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BAM Intelligence

Did You Sell in May?

One of the more persistent investment myths is that it is a winning strategy to sell stocks in May and then wait to buy back into the market around November. The oft-repeated catch phrase is, “Sell in May and go away.”

Well, this year if you sold your stocks in May, you would probably have lost out on some nice gains. The S&P 500 rose from 1883.68 to 1923.57 last month, an increase of 2.1 percent. And that doesn’t include the impact of any dividends.

Of course, the real test of the sell in May theory requires five more months. I ran some numbers looking at returns from May through October in recent years.

I found that while it is true that stocks have provided greater returns from November through April than they have from May through October, since 1926 it has still been advantageous to stay invested in stocks from May through October. In other words, selling in May and going away hasn’t been a good strategy.

In fact, from 1927 through 2013 the Sell in May strategy has underperformed the S&P 500 by more than 1.5 percent per annum. And that’s even before considering any transactions costs, let alone the impact of taxes (you’d be converting what would otherwise be long-term capital gains into short-term capital gains which are taxed at the same rate as ordinary income).

The table below shows the returns of the S&P 500 Index for the last five May-October periods, a period when Treasury bills provided almost no return at all.

060214-table.jpg

Note that the average return for the five six-month periods was 5.4 percent, an annualized return of about 11 percent, or greater than the S&P 500’s annualized return from 1927 through 2013 of 10.1 percent.

Given this year’s 2.1 percent May increase in the S&P 500, what does the rest of the six-month “Sell in May” period? Unfortunately, my crystal ball, as always, is cloudy.

I do know, however, that the most basic tenet of finance is that there’s a positive relationship between risk and expected return. To believe that stocks should produce lower returns than Treasury bills from May through October you have to believe that stocks are less risky during those months — a nonsensical argument.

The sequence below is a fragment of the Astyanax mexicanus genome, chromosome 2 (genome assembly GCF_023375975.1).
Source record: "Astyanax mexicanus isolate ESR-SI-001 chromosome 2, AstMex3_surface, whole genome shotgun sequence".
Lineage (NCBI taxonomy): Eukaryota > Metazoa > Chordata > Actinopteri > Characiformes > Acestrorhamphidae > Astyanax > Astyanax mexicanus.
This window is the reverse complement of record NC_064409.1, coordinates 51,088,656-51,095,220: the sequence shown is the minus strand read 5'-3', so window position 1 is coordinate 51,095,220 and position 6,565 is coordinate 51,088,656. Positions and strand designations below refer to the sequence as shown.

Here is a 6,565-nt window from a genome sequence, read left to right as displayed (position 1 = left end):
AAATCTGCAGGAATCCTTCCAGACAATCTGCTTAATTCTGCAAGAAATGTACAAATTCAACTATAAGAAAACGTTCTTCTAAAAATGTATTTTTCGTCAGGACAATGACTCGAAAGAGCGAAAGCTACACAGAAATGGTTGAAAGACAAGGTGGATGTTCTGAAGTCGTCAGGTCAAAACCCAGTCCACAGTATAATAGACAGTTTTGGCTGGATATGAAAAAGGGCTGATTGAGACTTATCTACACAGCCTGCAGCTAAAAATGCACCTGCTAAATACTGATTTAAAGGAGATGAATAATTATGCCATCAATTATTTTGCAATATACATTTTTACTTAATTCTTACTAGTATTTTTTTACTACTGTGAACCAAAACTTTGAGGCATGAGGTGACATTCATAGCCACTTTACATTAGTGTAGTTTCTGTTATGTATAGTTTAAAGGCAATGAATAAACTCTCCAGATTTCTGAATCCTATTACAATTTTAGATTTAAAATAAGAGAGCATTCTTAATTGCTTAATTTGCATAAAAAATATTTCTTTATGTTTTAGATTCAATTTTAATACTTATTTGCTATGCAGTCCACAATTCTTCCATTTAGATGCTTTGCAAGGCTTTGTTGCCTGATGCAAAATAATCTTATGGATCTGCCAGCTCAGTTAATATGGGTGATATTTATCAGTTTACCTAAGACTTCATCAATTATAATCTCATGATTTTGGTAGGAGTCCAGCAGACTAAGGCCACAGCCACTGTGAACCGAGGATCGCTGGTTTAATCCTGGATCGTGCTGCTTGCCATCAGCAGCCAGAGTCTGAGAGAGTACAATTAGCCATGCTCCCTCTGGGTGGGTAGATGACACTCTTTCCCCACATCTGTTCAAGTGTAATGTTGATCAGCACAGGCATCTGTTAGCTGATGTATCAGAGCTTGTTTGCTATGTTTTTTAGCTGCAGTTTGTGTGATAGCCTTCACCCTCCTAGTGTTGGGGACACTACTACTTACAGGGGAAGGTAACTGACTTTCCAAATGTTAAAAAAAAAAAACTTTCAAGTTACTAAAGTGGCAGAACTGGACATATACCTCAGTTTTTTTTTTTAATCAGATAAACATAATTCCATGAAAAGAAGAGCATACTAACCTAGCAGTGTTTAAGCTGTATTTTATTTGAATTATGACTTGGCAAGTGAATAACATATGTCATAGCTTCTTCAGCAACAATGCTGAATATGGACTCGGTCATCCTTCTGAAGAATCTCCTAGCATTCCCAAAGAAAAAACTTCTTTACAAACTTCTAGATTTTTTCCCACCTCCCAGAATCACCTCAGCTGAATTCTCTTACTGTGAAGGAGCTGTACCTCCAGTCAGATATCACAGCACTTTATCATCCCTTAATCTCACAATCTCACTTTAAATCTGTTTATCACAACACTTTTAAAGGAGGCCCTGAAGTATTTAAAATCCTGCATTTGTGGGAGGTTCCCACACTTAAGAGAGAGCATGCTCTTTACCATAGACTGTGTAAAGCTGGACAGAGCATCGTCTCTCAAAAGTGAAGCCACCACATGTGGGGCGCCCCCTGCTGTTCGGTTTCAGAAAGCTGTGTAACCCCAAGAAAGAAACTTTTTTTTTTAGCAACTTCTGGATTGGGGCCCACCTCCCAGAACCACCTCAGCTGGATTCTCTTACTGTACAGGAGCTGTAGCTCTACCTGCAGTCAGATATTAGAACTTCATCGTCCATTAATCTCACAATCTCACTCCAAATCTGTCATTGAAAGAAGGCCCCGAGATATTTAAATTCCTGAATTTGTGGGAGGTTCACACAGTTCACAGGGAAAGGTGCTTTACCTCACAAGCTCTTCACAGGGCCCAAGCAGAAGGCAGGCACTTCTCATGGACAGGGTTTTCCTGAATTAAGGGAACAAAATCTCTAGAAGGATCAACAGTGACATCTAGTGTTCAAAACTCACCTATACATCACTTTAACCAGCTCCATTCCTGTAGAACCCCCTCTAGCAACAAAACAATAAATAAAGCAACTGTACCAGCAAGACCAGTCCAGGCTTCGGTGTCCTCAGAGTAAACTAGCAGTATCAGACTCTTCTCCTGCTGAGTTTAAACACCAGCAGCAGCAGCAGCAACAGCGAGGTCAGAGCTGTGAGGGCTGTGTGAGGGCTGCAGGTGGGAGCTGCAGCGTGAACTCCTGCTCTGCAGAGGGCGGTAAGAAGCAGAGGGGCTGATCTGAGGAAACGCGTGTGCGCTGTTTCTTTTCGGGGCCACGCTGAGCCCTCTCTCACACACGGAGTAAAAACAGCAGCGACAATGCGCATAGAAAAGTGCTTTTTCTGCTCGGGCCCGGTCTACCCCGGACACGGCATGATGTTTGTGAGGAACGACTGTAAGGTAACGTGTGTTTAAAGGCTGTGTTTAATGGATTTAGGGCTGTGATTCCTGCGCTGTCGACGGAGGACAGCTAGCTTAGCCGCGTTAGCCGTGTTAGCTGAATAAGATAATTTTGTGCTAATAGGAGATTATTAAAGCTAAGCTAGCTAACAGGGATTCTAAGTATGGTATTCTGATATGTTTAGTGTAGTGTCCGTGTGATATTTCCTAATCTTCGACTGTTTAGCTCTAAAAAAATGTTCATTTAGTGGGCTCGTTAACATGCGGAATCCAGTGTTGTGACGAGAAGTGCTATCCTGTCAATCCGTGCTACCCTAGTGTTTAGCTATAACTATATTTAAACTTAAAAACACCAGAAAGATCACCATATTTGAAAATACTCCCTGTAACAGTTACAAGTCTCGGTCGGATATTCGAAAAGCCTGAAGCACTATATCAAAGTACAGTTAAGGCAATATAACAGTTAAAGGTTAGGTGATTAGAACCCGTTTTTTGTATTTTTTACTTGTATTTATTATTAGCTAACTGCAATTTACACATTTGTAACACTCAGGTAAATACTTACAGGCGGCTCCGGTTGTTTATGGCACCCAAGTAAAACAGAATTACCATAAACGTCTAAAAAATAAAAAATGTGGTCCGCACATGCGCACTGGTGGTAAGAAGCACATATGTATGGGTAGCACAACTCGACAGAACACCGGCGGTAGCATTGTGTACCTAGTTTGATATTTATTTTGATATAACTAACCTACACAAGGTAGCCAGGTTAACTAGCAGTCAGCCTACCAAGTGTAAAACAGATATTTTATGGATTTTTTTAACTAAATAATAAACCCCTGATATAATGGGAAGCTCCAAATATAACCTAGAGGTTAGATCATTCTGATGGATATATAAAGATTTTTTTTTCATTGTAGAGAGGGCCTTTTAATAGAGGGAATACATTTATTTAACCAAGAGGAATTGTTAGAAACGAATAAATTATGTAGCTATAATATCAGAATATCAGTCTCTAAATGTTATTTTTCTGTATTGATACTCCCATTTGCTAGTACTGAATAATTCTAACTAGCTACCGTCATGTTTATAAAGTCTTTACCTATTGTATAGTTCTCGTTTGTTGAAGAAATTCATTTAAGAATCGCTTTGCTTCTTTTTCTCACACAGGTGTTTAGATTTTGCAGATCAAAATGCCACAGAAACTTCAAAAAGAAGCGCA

This commentary originally appeared June 4 on CBSNews.com

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© 2014, The BAM ALLIANCE

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Larry Swedroe

Chief Research Officer

Larry Swedroe is Chief Research Officer for the BAM ALLIANCE.

Previously, Larry was vice chairman of Prudential Home Mortgage. Larry holds an MBA in finance and investment from NYU, and a bachelor’s degree in finance from Baruch College.

To help inform investors about the evidence-based investing approach, he was among the first authors to publish a book that explained evidence-based investing in layman’s terms — The Only Guide to a Winning Investment Strategy You’ll Ever Need. He has authored 15 more books:

What Wall Street Doesn’t Want You to Know (2001)
Rational Investing in Irrational Times (2002)
The Successful Investor Today (2003)
Wise Investing Made Simple (2007)
Wise Investing Made Simpler (2010)
The Quest for Alpha (2011)
Think, Act and Invest Like Warren Buffett (2012)
The Incredible Shrinking Alpha (2015)
Your Complete Guide to Factor-Based Investing (2016)
Reducing the Risk of Black Swans (2018)
Your Complete Guide to a Successful & Secure Retirement (2019)

He also co-authored four books: The Only Guide to a Winning Bond Strategy You’ll Ever Need (2006), The Only Guide to Alternative Investments You’ll Ever Need (2008), The Only Guide You’ll Ever Need for the Right Financial Plan (2010) and Investment Mistakes Even Smart Investors Make and How to Avoid Them (2012). Larry also writes blogs for MutualFunds.com and Index Investor Corner on ETF.com.

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